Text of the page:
The study by Van der Geize et al. (2007) identified six clusters of genes that were upregulated in response to cholesterol in R. jostii. One of these clusters corresponds to the kstR regulon. In this study, we describe a second transcriptional repressor, Rv3557c (kstR2), that controls the expression of a subset of genes within the kstR cluster. This work further informs how the genes involved in cholesterol catabolism are controlled in mycobacteria and related actinomycetes. The observation that a number of genes in the kstR2 regulon are induced in macrophages or are essential for infection (Rengarajan et al., 2005; Sassetti & Rubin, 2003; Schnappinger et al., 2003) means that this work also informs the regulatory networks utilized by mycobacteria and other pathogenic actinomycetes for survival in vivo.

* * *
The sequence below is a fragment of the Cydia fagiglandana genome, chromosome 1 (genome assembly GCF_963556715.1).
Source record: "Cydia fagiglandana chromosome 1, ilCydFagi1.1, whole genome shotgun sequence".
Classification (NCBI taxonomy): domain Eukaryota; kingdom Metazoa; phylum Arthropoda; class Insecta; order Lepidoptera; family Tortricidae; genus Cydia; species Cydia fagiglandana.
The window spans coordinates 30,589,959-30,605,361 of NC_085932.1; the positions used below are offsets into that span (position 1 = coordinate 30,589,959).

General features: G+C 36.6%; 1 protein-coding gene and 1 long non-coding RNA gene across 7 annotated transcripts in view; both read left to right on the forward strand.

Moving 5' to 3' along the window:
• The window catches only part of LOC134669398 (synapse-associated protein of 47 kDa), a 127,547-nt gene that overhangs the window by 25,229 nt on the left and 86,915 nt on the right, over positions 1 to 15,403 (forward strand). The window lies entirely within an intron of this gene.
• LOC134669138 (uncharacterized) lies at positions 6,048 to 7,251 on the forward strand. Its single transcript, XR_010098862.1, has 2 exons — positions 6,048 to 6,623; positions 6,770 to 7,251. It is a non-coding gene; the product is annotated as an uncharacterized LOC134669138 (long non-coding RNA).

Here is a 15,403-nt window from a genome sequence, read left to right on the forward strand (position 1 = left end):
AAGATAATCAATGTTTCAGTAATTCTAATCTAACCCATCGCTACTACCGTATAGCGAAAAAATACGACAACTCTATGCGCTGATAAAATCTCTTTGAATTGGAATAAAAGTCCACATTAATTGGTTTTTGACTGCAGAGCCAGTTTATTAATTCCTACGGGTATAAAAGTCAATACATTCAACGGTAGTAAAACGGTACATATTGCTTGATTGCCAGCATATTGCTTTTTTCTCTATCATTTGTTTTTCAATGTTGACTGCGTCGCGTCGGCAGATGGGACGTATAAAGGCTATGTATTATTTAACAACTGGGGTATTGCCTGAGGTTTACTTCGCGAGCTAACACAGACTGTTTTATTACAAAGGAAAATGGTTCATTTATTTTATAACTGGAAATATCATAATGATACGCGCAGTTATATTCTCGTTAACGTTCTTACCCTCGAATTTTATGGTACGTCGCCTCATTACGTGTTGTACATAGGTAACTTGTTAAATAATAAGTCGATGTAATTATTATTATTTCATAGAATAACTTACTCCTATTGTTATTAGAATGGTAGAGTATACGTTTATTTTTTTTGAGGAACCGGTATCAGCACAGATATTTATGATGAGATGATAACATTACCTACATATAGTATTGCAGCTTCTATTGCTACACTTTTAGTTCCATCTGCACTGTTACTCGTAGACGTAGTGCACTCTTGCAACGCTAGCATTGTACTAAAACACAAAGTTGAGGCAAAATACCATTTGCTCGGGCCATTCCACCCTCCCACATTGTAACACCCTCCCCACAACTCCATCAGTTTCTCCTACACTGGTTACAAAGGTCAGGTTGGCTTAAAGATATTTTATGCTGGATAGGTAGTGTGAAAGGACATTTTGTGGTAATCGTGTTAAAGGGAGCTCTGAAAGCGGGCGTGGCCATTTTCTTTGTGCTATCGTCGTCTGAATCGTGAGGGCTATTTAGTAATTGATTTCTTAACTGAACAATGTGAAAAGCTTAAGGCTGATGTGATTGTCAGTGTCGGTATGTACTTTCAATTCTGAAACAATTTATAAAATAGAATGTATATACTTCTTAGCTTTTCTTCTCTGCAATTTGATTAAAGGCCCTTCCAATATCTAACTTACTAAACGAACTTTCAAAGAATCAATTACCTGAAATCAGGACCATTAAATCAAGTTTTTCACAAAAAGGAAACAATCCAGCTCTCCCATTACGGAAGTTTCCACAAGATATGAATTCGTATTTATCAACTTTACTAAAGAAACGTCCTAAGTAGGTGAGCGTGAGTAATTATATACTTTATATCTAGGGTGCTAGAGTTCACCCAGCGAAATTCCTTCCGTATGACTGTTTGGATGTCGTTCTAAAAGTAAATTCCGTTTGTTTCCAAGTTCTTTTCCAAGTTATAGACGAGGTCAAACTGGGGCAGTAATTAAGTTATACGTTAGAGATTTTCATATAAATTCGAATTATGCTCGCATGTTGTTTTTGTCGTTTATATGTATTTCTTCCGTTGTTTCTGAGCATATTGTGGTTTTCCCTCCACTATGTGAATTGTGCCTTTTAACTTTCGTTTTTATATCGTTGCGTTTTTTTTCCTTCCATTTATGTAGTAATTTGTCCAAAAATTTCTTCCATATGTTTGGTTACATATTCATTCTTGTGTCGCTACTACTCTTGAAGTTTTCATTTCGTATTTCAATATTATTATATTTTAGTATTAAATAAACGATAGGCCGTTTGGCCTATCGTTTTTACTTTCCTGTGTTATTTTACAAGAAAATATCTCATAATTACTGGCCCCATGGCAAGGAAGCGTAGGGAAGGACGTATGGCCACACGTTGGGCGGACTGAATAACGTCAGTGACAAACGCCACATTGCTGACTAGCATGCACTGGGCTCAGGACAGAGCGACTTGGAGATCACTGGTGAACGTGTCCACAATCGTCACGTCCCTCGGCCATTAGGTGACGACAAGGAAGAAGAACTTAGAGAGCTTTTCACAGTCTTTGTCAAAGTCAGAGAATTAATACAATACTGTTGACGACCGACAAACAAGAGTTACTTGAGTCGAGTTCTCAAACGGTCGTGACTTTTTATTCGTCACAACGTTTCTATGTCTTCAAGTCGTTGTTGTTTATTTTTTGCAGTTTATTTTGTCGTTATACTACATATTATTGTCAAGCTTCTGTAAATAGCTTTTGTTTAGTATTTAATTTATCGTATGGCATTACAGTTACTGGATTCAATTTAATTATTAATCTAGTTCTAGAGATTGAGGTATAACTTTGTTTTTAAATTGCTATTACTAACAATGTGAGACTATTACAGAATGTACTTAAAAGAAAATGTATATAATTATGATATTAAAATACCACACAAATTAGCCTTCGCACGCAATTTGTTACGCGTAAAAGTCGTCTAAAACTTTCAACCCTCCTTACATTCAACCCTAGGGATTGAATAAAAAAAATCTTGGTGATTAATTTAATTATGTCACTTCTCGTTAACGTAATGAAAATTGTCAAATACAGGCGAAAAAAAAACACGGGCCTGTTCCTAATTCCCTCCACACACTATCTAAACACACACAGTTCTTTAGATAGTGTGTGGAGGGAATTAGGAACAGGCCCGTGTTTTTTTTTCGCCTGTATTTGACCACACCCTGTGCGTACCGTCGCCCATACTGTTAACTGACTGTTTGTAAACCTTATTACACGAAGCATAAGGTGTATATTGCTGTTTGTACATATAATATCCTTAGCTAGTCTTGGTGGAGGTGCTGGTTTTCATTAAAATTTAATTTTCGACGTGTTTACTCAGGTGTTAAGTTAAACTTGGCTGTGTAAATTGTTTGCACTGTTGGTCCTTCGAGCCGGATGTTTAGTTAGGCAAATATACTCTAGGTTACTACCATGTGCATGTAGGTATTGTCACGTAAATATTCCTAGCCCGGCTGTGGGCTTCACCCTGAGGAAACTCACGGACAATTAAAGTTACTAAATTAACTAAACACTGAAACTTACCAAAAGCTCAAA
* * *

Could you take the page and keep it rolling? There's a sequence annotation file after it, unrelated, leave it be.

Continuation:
METHODS

Bacterial strains and culture conditions.

The strains and plasmids used in this study are described in Table 1. All bacterial cultures were grown at 37 °C and liquid cultures were grown with shaking (200 r.p.m.). Escherichia coli DH5α was used as a strain for cloning and E. coli BL21 (DE3) was used as a host for expression. Both E. coli strains were grown in Luria–Bertani medium. Mycobacterium smegmatis mc2155 was grown in Middlebrook 7H9 broth (Difco) containing 10 % oleic acid–albumin–dextrose–catalase supplement (OADC; Becton Dickinson) and 0.05 % Tween 80 or Middlebrook 7H11 agar containing 10 % OADC. Hygromycin (50 μg ml−1), kanamycin (50 μg ml−1 for E. coli and 20 μg ml−1 for M. smegmatis), 5-bromo-4-chloro-3-indolyl-β-d-galactopyranoside (Xgal, 50 μg ml−1) and sucrose (2 % w/v) were used for selection as appropriate.

Table 1.
Bacterial strains and plasmids used in this study

Deletion of kstR2Msm.